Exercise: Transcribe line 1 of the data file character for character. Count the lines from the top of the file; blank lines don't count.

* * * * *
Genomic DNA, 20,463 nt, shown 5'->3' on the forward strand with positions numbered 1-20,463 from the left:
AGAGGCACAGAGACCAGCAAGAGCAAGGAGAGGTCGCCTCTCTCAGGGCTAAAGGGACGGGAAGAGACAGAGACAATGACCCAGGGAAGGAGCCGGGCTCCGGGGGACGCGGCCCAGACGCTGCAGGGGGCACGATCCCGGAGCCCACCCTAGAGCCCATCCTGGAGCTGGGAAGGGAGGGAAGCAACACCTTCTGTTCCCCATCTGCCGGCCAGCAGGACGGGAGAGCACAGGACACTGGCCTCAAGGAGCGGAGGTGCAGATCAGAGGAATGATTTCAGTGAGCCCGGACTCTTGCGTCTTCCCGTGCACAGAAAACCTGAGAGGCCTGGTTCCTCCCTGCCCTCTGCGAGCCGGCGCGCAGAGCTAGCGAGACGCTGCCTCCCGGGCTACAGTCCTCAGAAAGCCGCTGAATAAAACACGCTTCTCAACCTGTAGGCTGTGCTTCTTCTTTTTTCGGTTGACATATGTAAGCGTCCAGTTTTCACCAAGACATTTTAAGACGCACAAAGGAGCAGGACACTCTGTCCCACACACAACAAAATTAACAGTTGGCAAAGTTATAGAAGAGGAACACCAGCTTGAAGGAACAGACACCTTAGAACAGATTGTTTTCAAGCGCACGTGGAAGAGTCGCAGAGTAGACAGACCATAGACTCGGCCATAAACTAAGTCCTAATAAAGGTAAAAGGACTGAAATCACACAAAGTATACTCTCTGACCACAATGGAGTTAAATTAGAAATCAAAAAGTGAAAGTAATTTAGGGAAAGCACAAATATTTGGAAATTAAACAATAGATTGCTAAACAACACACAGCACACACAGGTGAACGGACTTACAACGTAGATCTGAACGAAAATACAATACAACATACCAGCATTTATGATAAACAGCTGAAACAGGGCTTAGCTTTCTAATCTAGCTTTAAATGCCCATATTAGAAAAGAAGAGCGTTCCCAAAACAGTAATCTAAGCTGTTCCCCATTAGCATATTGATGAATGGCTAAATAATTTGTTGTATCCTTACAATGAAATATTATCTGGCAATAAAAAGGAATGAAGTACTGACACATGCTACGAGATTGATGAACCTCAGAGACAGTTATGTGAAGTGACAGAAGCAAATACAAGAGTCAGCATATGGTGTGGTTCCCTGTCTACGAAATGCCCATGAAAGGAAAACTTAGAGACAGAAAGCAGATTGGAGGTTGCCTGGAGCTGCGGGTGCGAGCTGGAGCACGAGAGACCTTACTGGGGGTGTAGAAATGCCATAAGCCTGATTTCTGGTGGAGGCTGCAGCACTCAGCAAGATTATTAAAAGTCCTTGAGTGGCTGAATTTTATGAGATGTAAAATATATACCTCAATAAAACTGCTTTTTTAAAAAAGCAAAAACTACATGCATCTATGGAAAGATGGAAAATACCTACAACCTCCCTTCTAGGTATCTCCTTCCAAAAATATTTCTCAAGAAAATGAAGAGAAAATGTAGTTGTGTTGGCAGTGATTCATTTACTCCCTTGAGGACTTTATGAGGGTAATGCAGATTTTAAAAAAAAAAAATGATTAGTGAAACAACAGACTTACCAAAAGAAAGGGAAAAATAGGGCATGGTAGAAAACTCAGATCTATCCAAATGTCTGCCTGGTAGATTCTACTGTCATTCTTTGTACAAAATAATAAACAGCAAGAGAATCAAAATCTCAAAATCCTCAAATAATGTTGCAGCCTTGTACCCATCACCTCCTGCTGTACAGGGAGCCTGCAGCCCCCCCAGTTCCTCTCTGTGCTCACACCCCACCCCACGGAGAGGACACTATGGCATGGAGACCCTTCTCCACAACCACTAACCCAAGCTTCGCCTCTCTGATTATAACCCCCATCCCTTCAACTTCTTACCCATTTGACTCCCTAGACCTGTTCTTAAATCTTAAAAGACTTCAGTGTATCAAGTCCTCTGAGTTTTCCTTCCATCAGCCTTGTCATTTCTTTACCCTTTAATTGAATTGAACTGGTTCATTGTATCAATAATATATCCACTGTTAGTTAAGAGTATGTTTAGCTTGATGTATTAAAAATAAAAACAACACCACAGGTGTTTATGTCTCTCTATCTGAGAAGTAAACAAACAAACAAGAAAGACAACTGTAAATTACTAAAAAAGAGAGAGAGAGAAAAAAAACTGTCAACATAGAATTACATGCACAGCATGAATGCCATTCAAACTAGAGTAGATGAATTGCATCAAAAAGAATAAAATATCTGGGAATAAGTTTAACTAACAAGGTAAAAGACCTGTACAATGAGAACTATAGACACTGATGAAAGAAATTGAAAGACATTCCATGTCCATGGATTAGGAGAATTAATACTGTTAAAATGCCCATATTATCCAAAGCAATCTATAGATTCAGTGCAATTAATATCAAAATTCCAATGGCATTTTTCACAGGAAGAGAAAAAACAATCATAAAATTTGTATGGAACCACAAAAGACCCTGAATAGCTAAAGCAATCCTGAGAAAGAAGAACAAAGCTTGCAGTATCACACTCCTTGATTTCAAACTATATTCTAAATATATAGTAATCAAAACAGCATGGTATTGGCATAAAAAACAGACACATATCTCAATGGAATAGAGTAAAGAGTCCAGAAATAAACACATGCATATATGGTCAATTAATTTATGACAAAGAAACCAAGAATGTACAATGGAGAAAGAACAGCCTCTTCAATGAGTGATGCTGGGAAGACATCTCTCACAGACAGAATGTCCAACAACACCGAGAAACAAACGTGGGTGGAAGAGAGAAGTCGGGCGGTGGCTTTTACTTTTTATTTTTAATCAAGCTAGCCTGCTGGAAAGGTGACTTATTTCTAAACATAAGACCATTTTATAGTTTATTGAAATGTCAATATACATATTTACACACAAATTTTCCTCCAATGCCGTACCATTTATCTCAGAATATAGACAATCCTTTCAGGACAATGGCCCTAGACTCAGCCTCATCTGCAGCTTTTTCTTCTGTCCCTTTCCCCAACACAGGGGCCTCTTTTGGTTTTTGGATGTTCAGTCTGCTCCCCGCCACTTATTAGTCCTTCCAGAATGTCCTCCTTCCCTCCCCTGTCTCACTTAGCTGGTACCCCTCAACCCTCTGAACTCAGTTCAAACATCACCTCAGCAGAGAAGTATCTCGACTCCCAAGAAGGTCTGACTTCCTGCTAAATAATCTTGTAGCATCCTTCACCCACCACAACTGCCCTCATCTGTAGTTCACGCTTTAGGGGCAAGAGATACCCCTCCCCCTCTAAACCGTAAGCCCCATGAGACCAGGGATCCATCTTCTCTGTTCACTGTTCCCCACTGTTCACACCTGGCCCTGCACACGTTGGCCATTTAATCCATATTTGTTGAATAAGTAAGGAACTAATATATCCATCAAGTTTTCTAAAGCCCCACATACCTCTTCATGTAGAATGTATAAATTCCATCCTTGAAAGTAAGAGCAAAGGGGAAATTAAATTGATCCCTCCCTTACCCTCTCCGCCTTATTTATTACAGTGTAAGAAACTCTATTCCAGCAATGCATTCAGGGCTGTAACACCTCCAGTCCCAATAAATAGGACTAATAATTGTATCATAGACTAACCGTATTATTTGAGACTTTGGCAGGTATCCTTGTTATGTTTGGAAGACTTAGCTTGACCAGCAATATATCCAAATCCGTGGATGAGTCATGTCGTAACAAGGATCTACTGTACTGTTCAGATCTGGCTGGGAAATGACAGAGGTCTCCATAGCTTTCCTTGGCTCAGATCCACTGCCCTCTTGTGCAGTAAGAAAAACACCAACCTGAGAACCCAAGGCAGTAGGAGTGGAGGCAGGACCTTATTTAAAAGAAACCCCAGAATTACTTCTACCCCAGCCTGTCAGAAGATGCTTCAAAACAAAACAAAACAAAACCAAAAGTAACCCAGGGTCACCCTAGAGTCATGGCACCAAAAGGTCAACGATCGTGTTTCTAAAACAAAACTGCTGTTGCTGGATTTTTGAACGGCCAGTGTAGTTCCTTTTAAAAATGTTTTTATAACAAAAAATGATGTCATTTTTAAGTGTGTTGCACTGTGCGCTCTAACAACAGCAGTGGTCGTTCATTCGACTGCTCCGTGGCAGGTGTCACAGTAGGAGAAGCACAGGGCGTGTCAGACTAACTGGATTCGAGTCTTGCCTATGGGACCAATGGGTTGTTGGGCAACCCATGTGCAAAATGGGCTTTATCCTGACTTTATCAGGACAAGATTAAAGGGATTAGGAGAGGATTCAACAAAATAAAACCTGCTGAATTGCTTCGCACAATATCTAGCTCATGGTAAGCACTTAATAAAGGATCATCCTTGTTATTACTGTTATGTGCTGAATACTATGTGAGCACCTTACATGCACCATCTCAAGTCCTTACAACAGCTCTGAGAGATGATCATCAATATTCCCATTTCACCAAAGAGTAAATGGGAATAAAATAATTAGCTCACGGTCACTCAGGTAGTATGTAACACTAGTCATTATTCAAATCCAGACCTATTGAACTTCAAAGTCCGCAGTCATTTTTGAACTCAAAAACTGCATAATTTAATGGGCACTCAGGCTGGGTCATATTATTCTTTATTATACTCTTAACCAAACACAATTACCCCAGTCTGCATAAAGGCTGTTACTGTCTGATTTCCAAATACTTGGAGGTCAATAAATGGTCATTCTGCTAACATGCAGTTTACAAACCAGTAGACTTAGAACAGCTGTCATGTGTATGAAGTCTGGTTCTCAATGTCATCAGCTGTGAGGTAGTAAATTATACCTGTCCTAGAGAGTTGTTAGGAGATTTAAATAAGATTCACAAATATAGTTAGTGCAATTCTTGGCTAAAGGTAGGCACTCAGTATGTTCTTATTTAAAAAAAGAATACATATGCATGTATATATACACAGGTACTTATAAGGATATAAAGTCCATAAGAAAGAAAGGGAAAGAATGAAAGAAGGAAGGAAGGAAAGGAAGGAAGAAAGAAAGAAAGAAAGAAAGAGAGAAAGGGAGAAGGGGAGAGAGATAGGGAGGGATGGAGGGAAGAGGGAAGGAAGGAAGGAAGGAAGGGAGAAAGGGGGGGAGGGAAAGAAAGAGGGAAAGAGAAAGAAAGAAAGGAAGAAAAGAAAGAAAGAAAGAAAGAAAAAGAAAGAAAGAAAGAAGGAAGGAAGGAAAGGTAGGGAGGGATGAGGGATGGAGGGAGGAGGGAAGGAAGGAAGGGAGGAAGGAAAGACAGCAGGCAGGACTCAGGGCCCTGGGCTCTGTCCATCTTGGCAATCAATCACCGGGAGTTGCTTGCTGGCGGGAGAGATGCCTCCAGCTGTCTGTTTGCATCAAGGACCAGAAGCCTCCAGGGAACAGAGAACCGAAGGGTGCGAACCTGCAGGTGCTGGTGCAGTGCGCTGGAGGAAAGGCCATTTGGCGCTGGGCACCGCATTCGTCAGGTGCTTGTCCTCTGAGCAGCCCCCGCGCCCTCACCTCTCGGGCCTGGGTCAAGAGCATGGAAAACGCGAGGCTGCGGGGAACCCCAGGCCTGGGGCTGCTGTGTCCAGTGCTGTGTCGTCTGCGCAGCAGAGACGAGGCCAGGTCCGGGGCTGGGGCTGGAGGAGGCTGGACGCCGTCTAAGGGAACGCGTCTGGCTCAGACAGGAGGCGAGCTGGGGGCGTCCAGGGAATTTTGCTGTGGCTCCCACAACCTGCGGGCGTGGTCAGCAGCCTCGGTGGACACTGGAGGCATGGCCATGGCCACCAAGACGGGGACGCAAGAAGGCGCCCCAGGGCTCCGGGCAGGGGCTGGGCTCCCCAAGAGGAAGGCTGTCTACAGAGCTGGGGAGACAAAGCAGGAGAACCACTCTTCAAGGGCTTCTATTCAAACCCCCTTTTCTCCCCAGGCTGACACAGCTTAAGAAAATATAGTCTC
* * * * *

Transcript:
Genomic DNA, 20,463 nt, shown 5'->3' on the forward strand with positions numbered 1-20,463 from the left: